I can totally relate. If you've saved your seeds and have plenty, and seeing them germinate gives you pleasure, you can always just give them to the compost gods and direct seed when the time comes and you haven't really lost anything. Alternatively, you can feed that need by growing some sprouts on your window ledge and adding them to dishes as a garnish or more. I often do that with sunflower seeds at this time of year. Also, when I've remembered to plan ahead and save some walking onion tops, I will put them in my south window. Outside at this time of year, they tend to get picked on by the slugs (my garden snakes are hibernating - darn them!). It's not as if they will produce a huge crop in the window, but they produce enough to add to a sandwich or some potato salad. Both of these approaches help me hold off on starting seeds that I know really won't do all that well - but I soooo... recognize the temptation of which you speak!
I feel so very impatient. I want Spring to come.
Jay Angler wrote:... Alternatively, you can feed that need by growing some sprouts on your window ledge and adding them to dishes as a garnish or more. I often do that with sunflower seeds at this time of year. ...
Jay Angler wrote:I've also got *very* heavy deer pressure. This limits my planting to protected areas. My attempts at redirecting the deer using plants they don't like has not succeeded reliably enough to count on it. This further restricts my available space, so if I'm trying to make every sq. foot count, starting most of my seeds in pots gives me better odds of success.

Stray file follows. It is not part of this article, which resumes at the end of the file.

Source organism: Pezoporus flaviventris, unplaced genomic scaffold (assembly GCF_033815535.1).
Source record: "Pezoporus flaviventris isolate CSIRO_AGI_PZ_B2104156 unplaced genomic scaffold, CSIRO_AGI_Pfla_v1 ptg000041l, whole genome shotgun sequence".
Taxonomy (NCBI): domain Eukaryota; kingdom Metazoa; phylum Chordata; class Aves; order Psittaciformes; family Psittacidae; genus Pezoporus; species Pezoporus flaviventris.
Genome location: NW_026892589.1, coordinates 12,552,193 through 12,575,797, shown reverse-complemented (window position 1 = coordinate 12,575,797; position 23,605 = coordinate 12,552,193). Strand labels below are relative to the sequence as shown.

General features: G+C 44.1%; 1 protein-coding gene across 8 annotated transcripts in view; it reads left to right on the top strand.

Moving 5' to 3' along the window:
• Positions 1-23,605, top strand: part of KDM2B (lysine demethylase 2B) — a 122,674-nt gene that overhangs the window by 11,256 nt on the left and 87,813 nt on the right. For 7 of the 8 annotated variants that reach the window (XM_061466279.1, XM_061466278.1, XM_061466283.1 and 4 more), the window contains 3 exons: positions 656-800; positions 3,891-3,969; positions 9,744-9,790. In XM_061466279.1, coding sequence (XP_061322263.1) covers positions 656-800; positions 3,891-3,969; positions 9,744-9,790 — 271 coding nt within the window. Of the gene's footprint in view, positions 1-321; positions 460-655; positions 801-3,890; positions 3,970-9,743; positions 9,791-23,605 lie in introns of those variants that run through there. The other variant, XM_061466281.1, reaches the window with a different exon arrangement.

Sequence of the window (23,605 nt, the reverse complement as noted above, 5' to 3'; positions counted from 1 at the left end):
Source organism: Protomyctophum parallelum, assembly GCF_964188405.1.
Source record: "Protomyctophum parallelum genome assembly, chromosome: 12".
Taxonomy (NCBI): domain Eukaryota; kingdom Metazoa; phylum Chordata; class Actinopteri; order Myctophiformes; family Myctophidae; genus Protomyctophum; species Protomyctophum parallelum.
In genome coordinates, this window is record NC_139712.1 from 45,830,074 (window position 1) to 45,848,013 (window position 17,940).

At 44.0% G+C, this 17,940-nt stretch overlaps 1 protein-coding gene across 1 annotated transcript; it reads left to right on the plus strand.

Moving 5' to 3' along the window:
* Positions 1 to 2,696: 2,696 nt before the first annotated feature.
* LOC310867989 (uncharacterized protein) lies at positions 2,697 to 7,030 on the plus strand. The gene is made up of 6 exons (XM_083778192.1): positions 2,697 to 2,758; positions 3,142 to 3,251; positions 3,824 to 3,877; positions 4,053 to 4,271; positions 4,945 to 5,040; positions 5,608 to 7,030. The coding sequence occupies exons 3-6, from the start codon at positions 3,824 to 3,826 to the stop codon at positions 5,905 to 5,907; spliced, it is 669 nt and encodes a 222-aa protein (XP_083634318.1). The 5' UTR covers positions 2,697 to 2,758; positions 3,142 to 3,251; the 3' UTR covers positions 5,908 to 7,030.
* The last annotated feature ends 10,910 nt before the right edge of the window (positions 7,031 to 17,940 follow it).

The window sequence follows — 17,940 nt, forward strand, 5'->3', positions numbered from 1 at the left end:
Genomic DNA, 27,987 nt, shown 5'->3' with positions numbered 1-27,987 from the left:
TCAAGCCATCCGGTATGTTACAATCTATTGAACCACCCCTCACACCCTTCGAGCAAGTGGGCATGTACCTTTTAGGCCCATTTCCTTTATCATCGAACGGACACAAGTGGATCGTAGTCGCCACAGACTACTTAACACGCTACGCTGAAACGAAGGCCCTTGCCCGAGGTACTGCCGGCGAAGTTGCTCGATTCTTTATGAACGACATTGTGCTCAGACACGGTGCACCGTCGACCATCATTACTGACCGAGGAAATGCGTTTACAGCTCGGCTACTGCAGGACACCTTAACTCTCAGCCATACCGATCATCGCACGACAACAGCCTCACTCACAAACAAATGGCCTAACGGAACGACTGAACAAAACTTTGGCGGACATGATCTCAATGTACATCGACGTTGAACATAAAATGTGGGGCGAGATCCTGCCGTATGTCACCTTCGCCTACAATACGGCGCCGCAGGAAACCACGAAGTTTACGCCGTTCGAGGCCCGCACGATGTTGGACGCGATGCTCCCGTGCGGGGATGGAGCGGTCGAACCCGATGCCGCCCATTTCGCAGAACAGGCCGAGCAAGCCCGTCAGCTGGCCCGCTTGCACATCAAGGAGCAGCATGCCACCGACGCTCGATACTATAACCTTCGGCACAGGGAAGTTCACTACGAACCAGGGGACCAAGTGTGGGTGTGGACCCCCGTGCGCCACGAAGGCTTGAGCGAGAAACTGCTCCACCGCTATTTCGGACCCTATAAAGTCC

Off the topic, but have you considered planting things they DO like, but away from your food garden? Give them a path to follow with treats all along it, and you might have them skipping your area entirely.
Julie Reed wrote:Luckily tomatoes and peppers like to be transplanted. They grow better root systems than when they are direct seeded, especially if you transplant an inch deeper each time.
Lexie Smith wrote:I did a comparison this year using peat pots alongside regular pots and the difference is huge! The peat pots definitely inhibit the growth of the tomato plants. Anybody want a bunch of peat pots?
We have a huge problem with deer here and I get bags of hair from a local hair salon and sprinkle it around like mulch. It’s pretty good for mulch and excellent for deer repellent but it does require reapplication periodically.